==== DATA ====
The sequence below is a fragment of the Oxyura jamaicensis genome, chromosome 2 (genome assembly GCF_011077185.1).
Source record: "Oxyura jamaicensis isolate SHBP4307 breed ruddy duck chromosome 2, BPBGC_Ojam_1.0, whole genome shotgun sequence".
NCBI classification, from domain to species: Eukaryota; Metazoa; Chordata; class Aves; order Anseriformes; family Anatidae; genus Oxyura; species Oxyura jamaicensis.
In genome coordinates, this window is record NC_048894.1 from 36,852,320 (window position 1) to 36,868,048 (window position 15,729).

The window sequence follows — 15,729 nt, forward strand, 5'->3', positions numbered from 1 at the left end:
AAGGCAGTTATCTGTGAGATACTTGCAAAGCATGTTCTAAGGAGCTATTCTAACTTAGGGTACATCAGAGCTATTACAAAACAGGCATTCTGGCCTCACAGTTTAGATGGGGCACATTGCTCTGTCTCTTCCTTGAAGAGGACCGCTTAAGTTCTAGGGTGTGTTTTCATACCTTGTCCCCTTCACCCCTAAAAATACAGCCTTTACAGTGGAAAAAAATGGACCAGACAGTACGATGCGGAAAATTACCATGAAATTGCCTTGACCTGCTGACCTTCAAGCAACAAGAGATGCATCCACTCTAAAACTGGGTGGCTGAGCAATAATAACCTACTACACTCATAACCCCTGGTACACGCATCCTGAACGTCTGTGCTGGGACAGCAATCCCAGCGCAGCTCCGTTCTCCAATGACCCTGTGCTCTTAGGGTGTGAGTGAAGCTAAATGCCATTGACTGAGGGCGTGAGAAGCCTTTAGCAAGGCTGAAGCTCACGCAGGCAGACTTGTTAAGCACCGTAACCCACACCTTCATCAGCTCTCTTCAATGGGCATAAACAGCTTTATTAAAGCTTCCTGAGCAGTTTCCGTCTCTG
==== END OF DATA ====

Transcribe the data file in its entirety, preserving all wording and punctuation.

The sequence below is a fragment of the Oxyura jamaicensis genome, chromosome 2 (genome assembly GCF_011077185.1).
Source record: "Oxyura jamaicensis isolate SHBP4307 breed ruddy duck chromosome 2, BPBGC_Ojam_1.0, whole genome shotgun sequence".
NCBI classification, from domain to species: Eukaryota; Metazoa; Chordata; class Aves; order Anseriformes; family Anatidae; genus Oxyura; species Oxyura jamaicensis.
In genome coordinates, this window is record NC_048894.1 from 36,852,320 (window position 1) to 36,868,048 (window position 15,729).

The window sequence follows — 15,729 nt, forward strand, 5'->3', positions numbered from 1 at the left end:
AAGGCAGTTATCTGTGAGATACTTGCAAAGCATGTTCTAAGGAGCTATTCTAACTTAGGGTACATCAGAGCTATTACAAAACAGGCATTCTGGCCTCACAGTTTAGATGGGGCACATTGCTCTGTCTCTTCCTTGAAGAGGACCGCTTAAGTTCTAGGGTGTGTTTTCATACCTTGTCCCCTTCACCCCTAAAAATACAGCCTTTACAGTGGAAAAAAATGGACCAGACAGTACGATGCGGAAAATTACCATGAAATTGCCTTGACCTGCTGACCTTCAAGCAACAAGAGATGCATCCACTCTAAAACTGGGTGGCTGAGCAATAATAACCTACTACACTCATAACCCCTGGTACACGCATCCTGAACGTCTGTGCTGGGACAGCAATCCCAGCGCAGCTCCGTTCTCCAATGACCCTGTGCTCTTAGGGTGTGAGTGAAGCTAAATGCCATTGACTGAGGGCGTGAGAAGCCTTTAGCAAGGCTGAAGCTCACGCAGGCAGACTTGTTAAGCACCGTAACCCACACCTTCATCAGCTCTCTTCAATGGGCATAAACAGCTTTATTAAAGCTTCCTGAGCAGTTTCCGTCTCTG